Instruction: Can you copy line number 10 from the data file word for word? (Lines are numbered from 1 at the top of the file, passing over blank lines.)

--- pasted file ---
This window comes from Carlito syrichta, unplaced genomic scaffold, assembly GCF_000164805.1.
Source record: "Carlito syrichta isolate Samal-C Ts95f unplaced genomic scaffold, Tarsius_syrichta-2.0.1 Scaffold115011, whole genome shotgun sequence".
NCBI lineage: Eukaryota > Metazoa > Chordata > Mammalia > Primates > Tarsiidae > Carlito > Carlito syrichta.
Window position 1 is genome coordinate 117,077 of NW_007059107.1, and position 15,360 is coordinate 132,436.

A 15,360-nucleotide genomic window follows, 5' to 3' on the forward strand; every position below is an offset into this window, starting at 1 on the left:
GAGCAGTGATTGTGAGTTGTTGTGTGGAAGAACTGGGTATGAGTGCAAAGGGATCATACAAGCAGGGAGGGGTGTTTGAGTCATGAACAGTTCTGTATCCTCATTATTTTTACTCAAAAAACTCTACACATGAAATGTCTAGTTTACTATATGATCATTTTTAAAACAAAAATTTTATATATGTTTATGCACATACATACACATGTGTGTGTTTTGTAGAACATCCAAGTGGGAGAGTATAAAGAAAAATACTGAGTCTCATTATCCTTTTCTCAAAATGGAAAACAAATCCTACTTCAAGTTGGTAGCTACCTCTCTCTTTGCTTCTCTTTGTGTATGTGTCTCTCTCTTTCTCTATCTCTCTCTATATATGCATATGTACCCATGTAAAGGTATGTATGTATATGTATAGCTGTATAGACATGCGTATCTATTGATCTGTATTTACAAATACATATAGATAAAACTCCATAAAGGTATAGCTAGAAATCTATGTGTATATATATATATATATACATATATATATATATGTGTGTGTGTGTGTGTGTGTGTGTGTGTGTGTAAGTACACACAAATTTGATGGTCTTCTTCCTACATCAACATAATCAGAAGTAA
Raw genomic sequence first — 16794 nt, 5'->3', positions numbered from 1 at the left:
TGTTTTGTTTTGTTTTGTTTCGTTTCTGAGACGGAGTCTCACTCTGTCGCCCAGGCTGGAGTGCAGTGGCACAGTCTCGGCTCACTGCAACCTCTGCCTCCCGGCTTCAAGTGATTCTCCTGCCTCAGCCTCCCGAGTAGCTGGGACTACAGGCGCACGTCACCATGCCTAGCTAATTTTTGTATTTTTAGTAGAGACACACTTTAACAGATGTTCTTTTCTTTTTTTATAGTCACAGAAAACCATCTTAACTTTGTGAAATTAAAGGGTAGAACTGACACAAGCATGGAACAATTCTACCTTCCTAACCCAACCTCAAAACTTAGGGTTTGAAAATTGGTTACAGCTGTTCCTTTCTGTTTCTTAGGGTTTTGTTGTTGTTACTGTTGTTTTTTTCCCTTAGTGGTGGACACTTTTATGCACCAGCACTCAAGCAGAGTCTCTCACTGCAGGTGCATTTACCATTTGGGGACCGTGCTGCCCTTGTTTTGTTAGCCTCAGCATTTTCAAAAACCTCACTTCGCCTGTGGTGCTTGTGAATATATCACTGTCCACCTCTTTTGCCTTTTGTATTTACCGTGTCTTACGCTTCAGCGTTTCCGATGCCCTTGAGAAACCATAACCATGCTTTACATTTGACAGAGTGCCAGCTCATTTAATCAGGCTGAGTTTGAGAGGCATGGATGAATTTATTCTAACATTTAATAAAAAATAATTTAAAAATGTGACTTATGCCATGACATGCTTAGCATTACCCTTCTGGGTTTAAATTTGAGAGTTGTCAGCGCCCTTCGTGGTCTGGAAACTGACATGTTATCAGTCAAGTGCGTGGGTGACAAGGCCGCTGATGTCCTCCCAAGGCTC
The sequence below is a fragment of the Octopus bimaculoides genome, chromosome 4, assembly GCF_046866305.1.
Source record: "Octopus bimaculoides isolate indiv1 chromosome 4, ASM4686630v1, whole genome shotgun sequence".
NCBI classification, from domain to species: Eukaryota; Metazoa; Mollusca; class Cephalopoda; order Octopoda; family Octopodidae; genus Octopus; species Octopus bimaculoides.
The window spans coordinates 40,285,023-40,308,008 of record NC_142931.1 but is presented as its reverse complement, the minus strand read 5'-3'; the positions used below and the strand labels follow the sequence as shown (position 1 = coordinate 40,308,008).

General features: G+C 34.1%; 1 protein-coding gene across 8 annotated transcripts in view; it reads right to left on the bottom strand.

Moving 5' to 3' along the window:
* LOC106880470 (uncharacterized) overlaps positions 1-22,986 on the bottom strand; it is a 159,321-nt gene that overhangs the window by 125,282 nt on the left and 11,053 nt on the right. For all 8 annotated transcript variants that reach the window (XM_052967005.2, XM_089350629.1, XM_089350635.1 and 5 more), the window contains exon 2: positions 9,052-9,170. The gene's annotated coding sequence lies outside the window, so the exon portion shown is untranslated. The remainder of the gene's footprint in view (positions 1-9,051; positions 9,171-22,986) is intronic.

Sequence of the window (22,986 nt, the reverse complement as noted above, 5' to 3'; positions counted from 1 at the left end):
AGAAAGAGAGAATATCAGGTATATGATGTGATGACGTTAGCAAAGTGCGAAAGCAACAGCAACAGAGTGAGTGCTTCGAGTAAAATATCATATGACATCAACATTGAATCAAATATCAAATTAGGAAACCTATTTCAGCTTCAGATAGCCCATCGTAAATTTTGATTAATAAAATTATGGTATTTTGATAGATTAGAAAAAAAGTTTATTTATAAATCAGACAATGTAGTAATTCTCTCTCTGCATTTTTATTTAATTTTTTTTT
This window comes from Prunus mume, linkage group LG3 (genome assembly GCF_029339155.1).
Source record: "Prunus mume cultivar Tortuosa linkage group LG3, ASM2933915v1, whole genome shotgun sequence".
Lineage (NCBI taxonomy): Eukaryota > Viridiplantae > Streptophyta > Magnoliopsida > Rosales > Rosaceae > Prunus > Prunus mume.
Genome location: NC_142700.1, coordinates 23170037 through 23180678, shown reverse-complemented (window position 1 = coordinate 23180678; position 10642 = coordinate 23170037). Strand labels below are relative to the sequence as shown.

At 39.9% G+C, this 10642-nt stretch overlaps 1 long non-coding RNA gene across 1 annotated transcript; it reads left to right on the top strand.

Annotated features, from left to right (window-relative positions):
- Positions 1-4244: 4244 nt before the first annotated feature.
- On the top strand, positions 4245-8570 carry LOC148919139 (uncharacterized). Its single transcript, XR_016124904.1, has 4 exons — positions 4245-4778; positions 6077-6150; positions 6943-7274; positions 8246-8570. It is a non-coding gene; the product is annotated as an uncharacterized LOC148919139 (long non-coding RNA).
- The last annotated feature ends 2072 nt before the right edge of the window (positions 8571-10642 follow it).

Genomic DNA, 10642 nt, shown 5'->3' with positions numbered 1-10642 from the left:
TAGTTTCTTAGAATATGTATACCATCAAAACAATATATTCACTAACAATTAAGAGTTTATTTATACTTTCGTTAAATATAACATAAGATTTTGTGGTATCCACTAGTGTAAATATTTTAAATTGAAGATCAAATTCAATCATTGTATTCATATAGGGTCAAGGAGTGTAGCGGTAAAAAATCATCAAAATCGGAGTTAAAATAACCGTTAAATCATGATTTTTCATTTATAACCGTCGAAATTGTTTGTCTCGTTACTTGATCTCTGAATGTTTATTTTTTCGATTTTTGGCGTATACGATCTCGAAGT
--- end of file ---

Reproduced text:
Source record: "Octopus bimaculoides isolate indiv1 chromosome 4, ASM4686630v1, whole genome shotgun sequence".